Now the singing ended and Dad made his way to the front of the community hall. Grandpop used to do the talking every Sunday before he got sick and died. Mr. Avery took turns speaking and running the community store with his wife. They had quite a unique relationship on Camas Mountain. Everyone was a part owner of the community.

“Let us pray,” Dad began. “We thank thee, Lord for the blessings of breath, music, and song. Please use this humble servant for your honor and praise. Amen.” L.J. heard those words thinking it was time to go to see the huge waterfall, but when he looked up he realized Dad had only just started! L.J. was good at waiting, but he so wanted to see the amazing jet of water shooting off the hillside. While his father spoke, L.J. stole glances out the window. Snow and rain fell through the angry grey clouds.

By the time church ended the black forest was alive with flurries of snow. The contrast was striking. Dark ponderosa pine trunks stretched toward the storm clouds. Each snowflake fell faster, as if getting heavier the closer to the ground it fell. Now the flakes grew fatter as they collided with each other and became even bigger.

Mom looked out across the meadow and shook her head. “I am NOT going to the waterfall in this weather!” The wind chased some flakes toward the community hall building. Although many maples still had some leaves, this early October snow storm was not going to stick around long. “I am not bundled up for this,” mom complained. “I will see you boys back at the cabin. How about some nice hot chocolate?”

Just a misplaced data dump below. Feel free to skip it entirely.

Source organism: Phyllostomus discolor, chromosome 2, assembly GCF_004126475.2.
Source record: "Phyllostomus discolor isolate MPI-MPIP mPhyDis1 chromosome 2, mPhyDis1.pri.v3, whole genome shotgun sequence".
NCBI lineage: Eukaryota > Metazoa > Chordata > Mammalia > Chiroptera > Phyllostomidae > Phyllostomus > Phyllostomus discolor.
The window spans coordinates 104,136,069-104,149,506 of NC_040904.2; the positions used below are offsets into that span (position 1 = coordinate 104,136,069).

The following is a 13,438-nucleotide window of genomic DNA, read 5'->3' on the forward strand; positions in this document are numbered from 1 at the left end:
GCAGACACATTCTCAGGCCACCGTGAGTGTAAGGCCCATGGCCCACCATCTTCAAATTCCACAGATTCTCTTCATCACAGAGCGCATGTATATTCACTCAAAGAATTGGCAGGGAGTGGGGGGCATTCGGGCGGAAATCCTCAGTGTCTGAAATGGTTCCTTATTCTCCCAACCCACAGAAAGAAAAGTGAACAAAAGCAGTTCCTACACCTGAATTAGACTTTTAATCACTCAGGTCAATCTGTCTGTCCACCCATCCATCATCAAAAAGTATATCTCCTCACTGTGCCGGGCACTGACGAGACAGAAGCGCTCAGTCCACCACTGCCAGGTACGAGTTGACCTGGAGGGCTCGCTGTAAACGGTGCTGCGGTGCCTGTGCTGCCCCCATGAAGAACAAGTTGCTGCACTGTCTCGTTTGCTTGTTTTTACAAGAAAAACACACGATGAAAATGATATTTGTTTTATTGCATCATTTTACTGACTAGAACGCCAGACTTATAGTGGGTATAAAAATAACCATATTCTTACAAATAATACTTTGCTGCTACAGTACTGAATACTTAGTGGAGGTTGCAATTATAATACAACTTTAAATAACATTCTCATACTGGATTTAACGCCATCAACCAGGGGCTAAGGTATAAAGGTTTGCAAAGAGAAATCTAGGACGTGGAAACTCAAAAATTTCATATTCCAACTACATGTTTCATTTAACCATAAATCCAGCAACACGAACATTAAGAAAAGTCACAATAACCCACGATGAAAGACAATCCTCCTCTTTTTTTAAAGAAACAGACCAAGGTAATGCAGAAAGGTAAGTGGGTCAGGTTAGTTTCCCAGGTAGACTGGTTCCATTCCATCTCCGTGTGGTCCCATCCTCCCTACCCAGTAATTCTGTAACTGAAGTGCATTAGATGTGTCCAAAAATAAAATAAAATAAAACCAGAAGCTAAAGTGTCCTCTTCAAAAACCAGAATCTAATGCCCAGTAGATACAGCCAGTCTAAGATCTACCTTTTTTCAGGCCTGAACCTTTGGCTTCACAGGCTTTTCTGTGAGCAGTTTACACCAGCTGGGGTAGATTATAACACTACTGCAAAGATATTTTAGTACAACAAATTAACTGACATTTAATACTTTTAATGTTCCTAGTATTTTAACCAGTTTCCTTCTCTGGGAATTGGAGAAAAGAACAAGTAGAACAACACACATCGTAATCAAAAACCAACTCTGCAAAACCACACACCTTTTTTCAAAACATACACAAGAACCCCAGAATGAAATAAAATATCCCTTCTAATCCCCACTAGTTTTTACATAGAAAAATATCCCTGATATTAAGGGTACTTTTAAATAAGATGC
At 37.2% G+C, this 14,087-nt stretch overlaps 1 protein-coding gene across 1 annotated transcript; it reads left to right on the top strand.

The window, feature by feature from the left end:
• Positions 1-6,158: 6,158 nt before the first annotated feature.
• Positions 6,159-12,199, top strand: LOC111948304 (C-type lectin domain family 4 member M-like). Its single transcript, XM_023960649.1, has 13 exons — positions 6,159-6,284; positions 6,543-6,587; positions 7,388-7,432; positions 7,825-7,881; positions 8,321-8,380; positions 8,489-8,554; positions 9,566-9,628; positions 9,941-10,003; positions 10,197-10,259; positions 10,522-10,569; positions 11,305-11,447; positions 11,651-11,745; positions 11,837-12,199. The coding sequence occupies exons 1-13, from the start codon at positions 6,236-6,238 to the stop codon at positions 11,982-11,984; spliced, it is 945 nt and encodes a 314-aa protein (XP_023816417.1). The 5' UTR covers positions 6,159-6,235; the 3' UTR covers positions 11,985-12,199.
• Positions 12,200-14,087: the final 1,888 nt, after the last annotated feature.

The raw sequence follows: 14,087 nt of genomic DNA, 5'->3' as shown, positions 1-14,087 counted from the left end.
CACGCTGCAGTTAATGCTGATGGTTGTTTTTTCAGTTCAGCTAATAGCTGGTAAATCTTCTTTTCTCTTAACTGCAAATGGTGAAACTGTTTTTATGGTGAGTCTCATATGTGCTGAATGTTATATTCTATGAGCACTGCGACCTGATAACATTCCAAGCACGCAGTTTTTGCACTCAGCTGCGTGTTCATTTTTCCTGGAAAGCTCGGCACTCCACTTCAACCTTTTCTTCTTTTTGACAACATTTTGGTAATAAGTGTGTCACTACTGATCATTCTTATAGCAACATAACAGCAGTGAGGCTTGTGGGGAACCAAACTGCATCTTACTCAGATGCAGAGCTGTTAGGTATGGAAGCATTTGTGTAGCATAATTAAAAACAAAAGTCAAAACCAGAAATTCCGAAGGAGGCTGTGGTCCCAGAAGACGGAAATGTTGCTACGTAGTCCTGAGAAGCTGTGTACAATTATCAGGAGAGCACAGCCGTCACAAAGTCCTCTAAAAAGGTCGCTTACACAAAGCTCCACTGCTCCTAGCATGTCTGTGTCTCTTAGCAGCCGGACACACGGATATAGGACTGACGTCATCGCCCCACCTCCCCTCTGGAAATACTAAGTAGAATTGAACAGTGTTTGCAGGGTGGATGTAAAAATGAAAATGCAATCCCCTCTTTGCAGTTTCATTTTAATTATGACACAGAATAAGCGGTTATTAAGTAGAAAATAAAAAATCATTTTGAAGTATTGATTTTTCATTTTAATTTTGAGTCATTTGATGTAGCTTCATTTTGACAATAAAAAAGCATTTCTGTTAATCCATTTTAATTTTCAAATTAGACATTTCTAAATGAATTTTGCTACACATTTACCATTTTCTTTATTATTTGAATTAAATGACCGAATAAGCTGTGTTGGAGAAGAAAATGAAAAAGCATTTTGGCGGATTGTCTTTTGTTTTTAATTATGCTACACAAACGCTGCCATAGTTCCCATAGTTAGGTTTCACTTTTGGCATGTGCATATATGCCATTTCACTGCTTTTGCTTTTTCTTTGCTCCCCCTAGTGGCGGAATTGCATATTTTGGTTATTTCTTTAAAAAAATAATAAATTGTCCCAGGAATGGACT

Dad was quick to answer, “Yes, please! And get that wood stove blazing!” Bundling their coats tighter they started toward the trail. Sandy ran in front of them, barking wildly at the snowflakes.

“I know you love the snow, you goose! But do you have to bark at the fat snowflakes?” Sam asked good naturedly.

“Maybe she thinks the snowflakes are toys to play with.” L.J. commented. “Look at her trying to get them as the disappear into the ground!”

Sandy was a large dog that loved to play. She was digging in the leaves looking for where the fallen snow had gone. Her golden-brown fur seemed to be gaining some white coloring. She was a faithful golden retriever.

“Let’s hurry boys. I want a hot drink!”

“Will we miss school tomorrow because of snow?” L.J. asked excitedly.

“This storm will not last much longer and the snow won’t stick around. The ground is not even frozen yet.”

“Race you, Dad!” Sam yelled and ran ahead with Sandy. Dad and L.J. hurried along as they stepped on pine needles and maple leaves.

“Wow! What a jet of water!” Yelled Sam. The noise required him to use a louder volume so the others could hear him. L.J. could hardly hear his brother with his earmuffs hat pulled down low.

“What?! That waterfall is really loud!!!” L.J. knew this would only last for a day before the river became a trickle. Often in the winter the waterfall became an ice fall – a frozen wall of water. Not because the temperature was just so cold, but because the amount of water coming off the mountain reduced to hardly nothing as rain changed to snow. “Dad, can we climb to the top? I know Sam and you have done that before. When can I go up too?” Little Joe was pouting some. He knew the family tradition. Dad climbed up the waterfall with Grandpa when he was ten. Sam climbed up with Dad when he was ten. L.J. did not want to wait two more years for the chance to enjoy the power of nature from that height.